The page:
RALEIGH — North Carolina Attorney General Josh Stein has joined a brief which urges the U.S. Supreme Court to allow school districts to “regulate” student speech off campus when that speech has “substantial effects on the school or other students’ learning.”
Those signing onto the brief are all Democratic attorneys general from the District of Columbia and 22 other states: including Massachusetts, California, Colorado, Delaware, Hawaii, Illinois, Iowa, Maine, Maryland, Michigan, Minnesota, Nevada, New Hampshire, New Jersey, New Mexico, New York, Oregon, Pennsylvania, Rhode Island, Vermont, Washington and Wisconsin.
The brief cites bullying and cyberbullying as valid reasons to allow K-12 school districts to monitor the speech of students off campus and outside school hours. According to Stein’s press release, the brief was filed in Mahanoy Area School District v. B.L., a case where a school district wanted to “hold students accountable” for their speech off campus.
“When bullies target students, they no longer just do it at school during the day,” said Stein. “Our young people can be bullied anywhere, at any time. It’s one of the most troubling consequences of technology, and the harm students experience can last long after graduation. I urge the Supreme Court to uphold schools’ ability to protect students from bullying, wherever they are.”
North Carolina already has applicable cyberbullying laws in place. State statutes on cyberbullying include a section addressing the “intent to intimidate or torment a minor” through online means.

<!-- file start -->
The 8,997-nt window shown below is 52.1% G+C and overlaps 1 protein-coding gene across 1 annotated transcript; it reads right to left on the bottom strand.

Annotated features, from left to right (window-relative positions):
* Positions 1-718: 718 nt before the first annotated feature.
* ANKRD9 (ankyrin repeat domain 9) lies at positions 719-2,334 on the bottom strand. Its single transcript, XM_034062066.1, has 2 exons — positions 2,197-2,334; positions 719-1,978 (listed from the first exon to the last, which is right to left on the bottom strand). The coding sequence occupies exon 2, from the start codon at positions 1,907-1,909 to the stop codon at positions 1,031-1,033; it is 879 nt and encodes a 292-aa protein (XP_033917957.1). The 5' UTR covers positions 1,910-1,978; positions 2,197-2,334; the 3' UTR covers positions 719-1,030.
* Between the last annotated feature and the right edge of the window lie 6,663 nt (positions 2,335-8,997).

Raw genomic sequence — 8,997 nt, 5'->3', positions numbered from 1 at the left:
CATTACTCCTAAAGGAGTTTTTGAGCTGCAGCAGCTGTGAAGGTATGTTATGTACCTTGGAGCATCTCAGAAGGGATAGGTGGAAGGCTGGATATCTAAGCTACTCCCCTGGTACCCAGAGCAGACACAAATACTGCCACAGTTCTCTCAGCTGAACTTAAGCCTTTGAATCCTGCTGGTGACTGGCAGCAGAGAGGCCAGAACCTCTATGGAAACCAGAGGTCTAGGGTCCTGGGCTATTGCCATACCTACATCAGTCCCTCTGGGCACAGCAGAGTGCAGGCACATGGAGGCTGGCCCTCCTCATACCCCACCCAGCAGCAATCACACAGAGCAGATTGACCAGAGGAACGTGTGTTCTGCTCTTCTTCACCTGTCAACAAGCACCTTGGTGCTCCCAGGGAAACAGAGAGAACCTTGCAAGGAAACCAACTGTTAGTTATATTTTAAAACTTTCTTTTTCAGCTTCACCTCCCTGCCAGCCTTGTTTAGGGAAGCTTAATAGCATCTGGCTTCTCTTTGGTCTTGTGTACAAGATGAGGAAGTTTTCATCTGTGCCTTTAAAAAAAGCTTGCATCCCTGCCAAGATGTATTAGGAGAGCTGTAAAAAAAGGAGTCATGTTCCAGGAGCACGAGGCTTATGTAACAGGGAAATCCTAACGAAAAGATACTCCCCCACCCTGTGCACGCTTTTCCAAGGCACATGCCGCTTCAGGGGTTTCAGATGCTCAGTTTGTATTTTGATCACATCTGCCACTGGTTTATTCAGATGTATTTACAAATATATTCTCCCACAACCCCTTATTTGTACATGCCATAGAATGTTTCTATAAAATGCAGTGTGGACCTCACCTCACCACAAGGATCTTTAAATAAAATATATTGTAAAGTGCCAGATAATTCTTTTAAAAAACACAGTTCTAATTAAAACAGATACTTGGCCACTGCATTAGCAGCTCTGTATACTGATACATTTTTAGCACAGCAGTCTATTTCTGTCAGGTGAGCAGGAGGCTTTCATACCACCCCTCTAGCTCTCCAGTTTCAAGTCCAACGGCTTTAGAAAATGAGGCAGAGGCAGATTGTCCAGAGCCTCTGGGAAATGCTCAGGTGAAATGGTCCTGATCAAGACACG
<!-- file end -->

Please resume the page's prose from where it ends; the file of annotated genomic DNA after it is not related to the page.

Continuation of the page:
Stein’s press release also mentions Tinker v. Des Moines Independent Community School District (1968), a case in which the Supreme Court ruled that public school officials were barred from punishing students for exercising their First Amendment rights on school grounds. The only exception in the Tinker ruling is if a student’s speech “materially and substantially” interfered with “requirements of appropriate discipline and in the operation of the school.”
The brief filed by Stein and his attorney general colleagues want the Tinker ruling applied to off-campus speech under the same premise that it constitutes disruption at school or causes harm in some way.
“Because of public schools’ obligations to protect students and promote learning, the Supreme Court has long given them more leeway to regulate student speech under the First Amendment than states have to regulate adults’ speech,” Stein’s release reads. “But the lower court in this case ruled that schools may never regulate students’ off-campus speech.”
As Stein mentions, a lower court is standing in the way of regulating student off-campus speech. The Third Circuit Court of Appeals ruled in favor of B.L. 2020, stating that “Tinker does not apply to off-campus speech — that is, speech that is outside school-owned, -operated, or -supervised channels and that is not reasonably interpreted as bearing the school’s imprimatur.”
The collection of attorneys general including Stein want the Supreme Court to reject the lower court’s ruling, as they believe it will “undermine state anti-bullying laws and prevent schools from addressing in-person and online bullying that originates off-campus.”
The state attorneys general are now also joined by President Joe Biden’s Department of Justice, which filing a brief that, in short, says the Third Circuit went too far in protecting B.L.’s Constitutional right to free speech and did not give schools enough latitude to regulate and ultimately to punish students for their speech outside of school. The DOJ’s brief also seems to argue that students don’t have the full constitutional rights of adults.
“Although this Court has made clear in the context of on-campus speech that students do not ‘shed their constitutional rights to freedom of speech or expression at the schoolhouse gate,’ Tinker v. Des Moines Independent Community School District, 393 U.S. 503, 506 (1969), ’the constitutional rights of students in public school are not automatically coextensive with the rights of adults in other settings,’” the Biden DOJ brief states.